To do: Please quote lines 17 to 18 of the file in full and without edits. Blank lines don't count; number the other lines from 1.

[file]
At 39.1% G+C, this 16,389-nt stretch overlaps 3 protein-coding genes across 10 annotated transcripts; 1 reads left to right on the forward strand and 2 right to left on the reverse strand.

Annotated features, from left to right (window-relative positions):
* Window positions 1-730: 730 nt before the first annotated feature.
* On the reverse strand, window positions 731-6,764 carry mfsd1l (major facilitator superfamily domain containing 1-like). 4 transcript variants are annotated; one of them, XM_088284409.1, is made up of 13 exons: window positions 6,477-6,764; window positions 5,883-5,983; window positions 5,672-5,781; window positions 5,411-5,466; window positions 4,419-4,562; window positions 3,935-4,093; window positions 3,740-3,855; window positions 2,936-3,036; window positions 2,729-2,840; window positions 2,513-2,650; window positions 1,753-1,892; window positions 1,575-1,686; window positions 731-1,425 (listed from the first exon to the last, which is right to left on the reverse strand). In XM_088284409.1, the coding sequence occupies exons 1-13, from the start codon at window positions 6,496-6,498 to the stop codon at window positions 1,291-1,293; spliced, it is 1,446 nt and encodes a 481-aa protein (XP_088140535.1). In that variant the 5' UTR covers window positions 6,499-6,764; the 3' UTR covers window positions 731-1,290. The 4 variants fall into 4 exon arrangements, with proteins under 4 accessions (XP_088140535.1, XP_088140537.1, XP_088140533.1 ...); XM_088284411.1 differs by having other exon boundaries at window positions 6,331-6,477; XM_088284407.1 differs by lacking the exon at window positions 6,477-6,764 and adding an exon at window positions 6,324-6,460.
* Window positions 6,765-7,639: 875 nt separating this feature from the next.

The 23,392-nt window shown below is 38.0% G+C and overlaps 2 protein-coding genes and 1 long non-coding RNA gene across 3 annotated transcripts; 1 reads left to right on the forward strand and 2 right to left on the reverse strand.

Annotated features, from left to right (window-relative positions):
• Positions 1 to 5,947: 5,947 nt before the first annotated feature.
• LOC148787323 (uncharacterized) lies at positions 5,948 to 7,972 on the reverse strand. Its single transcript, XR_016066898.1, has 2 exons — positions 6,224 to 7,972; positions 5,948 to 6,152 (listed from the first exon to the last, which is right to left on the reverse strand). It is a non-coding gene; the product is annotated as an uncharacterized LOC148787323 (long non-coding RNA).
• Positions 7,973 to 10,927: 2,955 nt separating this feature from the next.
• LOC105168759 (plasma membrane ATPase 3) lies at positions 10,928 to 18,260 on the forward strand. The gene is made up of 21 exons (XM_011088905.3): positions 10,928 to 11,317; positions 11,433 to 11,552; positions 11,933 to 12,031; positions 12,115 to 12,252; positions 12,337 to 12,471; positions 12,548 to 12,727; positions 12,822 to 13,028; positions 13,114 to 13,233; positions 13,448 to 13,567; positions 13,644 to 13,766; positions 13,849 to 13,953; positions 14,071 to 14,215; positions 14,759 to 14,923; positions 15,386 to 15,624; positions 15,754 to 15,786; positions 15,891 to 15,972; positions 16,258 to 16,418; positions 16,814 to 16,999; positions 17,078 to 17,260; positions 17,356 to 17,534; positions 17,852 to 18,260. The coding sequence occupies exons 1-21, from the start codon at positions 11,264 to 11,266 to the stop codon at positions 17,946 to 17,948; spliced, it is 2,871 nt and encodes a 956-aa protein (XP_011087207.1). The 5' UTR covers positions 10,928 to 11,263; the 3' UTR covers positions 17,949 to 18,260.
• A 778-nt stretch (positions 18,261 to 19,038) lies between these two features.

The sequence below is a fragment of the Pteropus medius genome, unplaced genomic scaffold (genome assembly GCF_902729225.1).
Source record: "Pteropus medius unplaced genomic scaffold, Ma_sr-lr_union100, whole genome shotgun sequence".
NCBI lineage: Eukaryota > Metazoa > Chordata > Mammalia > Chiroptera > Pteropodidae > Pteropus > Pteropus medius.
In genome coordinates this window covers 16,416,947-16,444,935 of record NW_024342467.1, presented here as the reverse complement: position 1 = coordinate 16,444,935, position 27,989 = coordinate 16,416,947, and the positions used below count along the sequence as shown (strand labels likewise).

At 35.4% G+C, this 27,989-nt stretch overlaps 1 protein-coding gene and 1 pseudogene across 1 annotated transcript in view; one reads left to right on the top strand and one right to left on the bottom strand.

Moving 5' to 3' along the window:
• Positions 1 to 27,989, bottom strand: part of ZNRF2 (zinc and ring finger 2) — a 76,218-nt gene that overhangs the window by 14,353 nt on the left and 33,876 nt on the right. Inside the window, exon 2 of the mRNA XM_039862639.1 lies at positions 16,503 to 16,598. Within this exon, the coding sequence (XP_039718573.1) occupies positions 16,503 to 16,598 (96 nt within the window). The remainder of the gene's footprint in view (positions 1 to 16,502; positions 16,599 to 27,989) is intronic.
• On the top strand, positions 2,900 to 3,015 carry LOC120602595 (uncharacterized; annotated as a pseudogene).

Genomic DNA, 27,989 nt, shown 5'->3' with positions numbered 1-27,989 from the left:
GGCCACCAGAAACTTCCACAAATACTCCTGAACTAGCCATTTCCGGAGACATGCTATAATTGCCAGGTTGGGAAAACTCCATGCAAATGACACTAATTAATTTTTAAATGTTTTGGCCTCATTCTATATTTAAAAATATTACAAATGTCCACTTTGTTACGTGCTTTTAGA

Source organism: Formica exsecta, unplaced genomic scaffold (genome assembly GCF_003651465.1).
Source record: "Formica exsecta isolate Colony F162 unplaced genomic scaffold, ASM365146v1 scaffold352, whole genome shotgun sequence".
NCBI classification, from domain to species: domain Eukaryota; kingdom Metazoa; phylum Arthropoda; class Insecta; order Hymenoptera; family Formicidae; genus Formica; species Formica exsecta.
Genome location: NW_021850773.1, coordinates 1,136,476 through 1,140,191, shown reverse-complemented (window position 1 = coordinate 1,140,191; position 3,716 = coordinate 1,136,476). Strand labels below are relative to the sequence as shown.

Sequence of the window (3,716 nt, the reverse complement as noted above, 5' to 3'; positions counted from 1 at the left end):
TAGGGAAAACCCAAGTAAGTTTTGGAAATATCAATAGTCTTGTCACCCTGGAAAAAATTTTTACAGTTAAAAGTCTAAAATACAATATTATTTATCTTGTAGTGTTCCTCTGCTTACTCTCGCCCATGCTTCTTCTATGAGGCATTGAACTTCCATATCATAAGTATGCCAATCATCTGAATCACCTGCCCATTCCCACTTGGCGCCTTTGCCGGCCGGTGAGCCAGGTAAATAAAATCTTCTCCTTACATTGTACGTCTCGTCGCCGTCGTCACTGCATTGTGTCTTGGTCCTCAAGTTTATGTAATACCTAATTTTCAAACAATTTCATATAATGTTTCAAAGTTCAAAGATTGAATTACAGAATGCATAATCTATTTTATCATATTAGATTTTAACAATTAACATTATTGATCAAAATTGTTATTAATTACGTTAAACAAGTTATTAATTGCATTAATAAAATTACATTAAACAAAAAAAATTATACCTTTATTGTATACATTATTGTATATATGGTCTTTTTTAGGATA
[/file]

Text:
At 35.4% G+C, this 27,989-nt stretch overlaps 1 protein-coding gene and 1 pseudogene across 1 annotated transcript in view; one reads left to right on the top strand and one right to left on the bottom strand.

Moving 5' to 3' along the window: